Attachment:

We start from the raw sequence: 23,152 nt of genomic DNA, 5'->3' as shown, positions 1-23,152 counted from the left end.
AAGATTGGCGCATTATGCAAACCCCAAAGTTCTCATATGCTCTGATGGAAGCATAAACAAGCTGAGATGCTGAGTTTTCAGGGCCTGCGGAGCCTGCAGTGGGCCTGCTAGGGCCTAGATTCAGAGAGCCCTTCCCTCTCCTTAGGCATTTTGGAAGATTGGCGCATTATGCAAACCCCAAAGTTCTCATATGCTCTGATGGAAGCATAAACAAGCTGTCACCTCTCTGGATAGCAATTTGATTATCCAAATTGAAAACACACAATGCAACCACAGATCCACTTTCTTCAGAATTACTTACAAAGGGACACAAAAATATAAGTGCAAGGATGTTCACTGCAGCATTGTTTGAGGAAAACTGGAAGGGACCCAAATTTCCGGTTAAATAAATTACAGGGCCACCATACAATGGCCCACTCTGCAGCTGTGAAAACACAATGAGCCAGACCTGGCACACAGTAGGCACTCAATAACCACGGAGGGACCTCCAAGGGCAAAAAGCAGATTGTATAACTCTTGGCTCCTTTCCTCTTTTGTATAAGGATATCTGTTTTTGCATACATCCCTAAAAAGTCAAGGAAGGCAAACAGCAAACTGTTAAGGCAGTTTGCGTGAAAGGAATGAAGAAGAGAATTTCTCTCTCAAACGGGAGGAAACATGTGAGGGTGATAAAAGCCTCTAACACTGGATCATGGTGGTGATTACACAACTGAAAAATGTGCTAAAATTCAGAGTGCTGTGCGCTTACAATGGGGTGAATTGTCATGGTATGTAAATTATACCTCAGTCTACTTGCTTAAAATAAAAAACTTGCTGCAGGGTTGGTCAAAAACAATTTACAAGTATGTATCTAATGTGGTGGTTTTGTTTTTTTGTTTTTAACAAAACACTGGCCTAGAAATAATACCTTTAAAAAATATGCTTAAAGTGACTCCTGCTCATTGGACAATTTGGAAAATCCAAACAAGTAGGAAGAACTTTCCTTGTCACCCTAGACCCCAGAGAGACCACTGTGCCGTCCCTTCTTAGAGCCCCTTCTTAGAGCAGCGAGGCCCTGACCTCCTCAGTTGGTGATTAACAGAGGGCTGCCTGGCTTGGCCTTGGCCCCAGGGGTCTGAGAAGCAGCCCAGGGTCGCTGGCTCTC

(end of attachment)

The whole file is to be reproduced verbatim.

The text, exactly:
We start from the raw sequence: 23,152 nt of genomic DNA, 5'->3' as shown, positions 1-23,152 counted from the left end.
AAGATTGGCGCATTATGCAAACCCCAAAGTTCTCATATGCTCTGATGGAAGCATAAACAAGCTGAGATGCTGAGTTTTCAGGGCCTGCGGAGCCTGCAGTGGGCCTGCTAGGGCCTAGATTCAGAGAGCCCTTCCCTCTCCTTAGGCATTTTGGAAGATTGGCGCATTATGCAAACCCCAAAGTTCTCATATGCTCTGATGGAAGCATAAACAAGCTGTCACCTCTCTGGATAGCAATTTGATTATCCAAATTGAAAACACACAATGCAACCACAGATCCACTTTCTTCAGAATTACTTACAAAGGGACACAAAAATATAAGTGCAAGGATGTTCACTGCAGCATTGTTTGAGGAAAACTGGAAGGGACCCAAATTTCCGGTTAAATAAATTACAGGGCCACCATACAATGGCCCACTCTGCAGCTGTGAAAACACAATGAGCCAGACCTGGCACACAGTAGGCACTCAATAACCACGGAGGGACCTCCAAGGGCAAAAAGCAGATTGTATAACTCTTGGCTCCTTTCCTCTTTTGTATAAGGATATCTGTTTTTGCATACATCCCTAAAAAGTCAAGGAAGGCAAACAGCAAACTGTTAAGGCAGTTTGCGTGAAAGGAATGAAGAAGAGAATTTCTCTCTCAAACGGGAGGAAACATGTGAGGGTGATAAAAGCCTCTAACACTGGATCATGGTGGTGATTACACAACTGAAAAATGTGCTAAAATTCAGAGTGCTGTGCGCTTACAATGGGGTGAATTGTCATGGTATGTAAATTATACCTCAGTCTACTTGCTTAAAATAAAAAACTTGCTGCAGGGTTGGTCAAAAACAATTTACAAGTATGTATCTAATGTGGTGGTTTTGTTTTTTTGTTTTTAACAAAACACTGGCCTAGAAATAATACCTTTAAAAAATATGCTTAAAGTGACTCCTGCTCATTGGACAATTTGGAAAATCCAAACAAGTAGGAAGAACTTTCCTTGTCACCCTAGACCCCAGAGAGACCACTGTGCCGTCCCTTCTTAGAGCCCCTTCTTAGAGCAGCGAGGCCCTGACCTCCTCAGTTGGTGATTAACAGAGGGCTGCCTGGCTTGGCCTTGGCCCCAGGGGTCTGAGAAGCAGCCCAGGGTCGCTGGCTCTC